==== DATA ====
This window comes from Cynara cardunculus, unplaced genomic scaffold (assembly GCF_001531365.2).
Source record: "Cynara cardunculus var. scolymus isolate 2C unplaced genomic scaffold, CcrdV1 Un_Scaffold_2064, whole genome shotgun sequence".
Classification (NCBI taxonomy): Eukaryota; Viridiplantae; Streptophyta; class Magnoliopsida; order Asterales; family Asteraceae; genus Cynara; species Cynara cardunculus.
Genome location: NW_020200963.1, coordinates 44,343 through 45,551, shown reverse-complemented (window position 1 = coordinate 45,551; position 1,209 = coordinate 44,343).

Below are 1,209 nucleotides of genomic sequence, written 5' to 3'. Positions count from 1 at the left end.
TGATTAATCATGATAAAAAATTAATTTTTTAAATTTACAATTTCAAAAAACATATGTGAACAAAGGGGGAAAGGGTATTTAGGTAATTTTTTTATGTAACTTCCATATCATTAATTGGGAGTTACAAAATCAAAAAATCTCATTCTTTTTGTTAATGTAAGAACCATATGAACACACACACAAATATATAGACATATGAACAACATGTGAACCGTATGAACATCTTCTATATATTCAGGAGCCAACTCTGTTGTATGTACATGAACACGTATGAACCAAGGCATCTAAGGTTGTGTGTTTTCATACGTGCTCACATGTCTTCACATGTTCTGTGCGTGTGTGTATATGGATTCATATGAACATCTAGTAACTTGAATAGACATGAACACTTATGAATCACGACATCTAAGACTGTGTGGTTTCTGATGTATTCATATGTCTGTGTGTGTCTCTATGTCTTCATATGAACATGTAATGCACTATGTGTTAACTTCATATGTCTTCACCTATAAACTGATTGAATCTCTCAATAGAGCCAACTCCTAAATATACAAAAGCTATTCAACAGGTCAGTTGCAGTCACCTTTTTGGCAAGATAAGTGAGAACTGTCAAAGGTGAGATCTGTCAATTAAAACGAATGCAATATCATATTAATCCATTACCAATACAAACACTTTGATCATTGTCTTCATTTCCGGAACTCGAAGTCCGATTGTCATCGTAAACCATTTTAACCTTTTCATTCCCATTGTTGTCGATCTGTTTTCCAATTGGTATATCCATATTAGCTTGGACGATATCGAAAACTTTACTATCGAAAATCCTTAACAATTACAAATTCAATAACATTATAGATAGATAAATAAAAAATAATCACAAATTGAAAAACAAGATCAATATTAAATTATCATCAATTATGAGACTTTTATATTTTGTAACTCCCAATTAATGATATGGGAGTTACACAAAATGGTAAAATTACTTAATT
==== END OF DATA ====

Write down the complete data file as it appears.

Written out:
This window comes from Cynara cardunculus, unplaced genomic scaffold (assembly GCF_001531365.2).
Source record: "Cynara cardunculus var. scolymus isolate 2C unplaced genomic scaffold, CcrdV1 Un_Scaffold_2064, whole genome shotgun sequence".
Classification (NCBI taxonomy): Eukaryota; Viridiplantae; Streptophyta; class Magnoliopsida; order Asterales; family Asteraceae; genus Cynara; species Cynara cardunculus.
Genome location: NW_020200963.1, coordinates 44,343 through 45,551, shown reverse-complemented (window position 1 = coordinate 45,551; position 1,209 = coordinate 44,343).

Below are 1,209 nucleotides of genomic sequence, written 5' to 3'. Positions count from 1 at the left end.
TGATTAATCATGATAAAAAATTAATTTTTTAAATTTACAATTTCAAAAAACATATGTGAACAAAGGGGGAAAGGGTATTTAGGTAATTTTTTTATGTAACTTCCATATCATTAATTGGGAGTTACAAAATCAAAAAATCTCATTCTTTTTGTTAATGTAAGAACCATATGAACACACACACAAATATATAGACATATGAACAACATGTGAACCGTATGAACATCTTCTATATATTCAGGAGCCAACTCTGTTGTATGTACATGAACACGTATGAACCAAGGCATCTAAGGTTGTGTGTTTTCATACGTGCTCACATGTCTTCACATGTTCTGTGCGTGTGTGTATATGGATTCATATGAACATCTAGTAACTTGAATAGACATGAACACTTATGAATCACGACATCTAAGACTGTGTGGTTTCTGATGTATTCATATGTCTGTGTGTGTCTCTATGTCTTCATATGAACATGTAATGCACTATGTGTTAACTTCATATGTCTTCACCTATAAACTGATTGAATCTCTCAATAGAGCCAACTCCTAAATATACAAAAGCTATTCAACAGGTCAGTTGCAGTCACCTTTTTGGCAAGATAAGTGAGAACTGTCAAAGGTGAGATCTGTCAATTAAAACGAATGCAATATCATATTAATCCATTACCAATACAAACACTTTGATCATTGTCTTCATTTCCGGAACTCGAAGTCCGATTGTCATCGTAAACCATTTTAACCTTTTCATTCCCATTGTTGTCGATCTGTTTTCCAATTGGTATATCCATATTAGCTTGGACGATATCGAAAACTTTACTATCGAAAATCCTTAACAATTACAAATTCAATAACATTATAGATAGATAAATAAAAAATAATCACAAATTGAAAAACAAGATCAATATTAAATTATCATCAATTATGAGACTTTTATATTTTGTAACTCCCAATTAATGATATGGGAGTTACACAAAATGGTAAAATTACTTAATT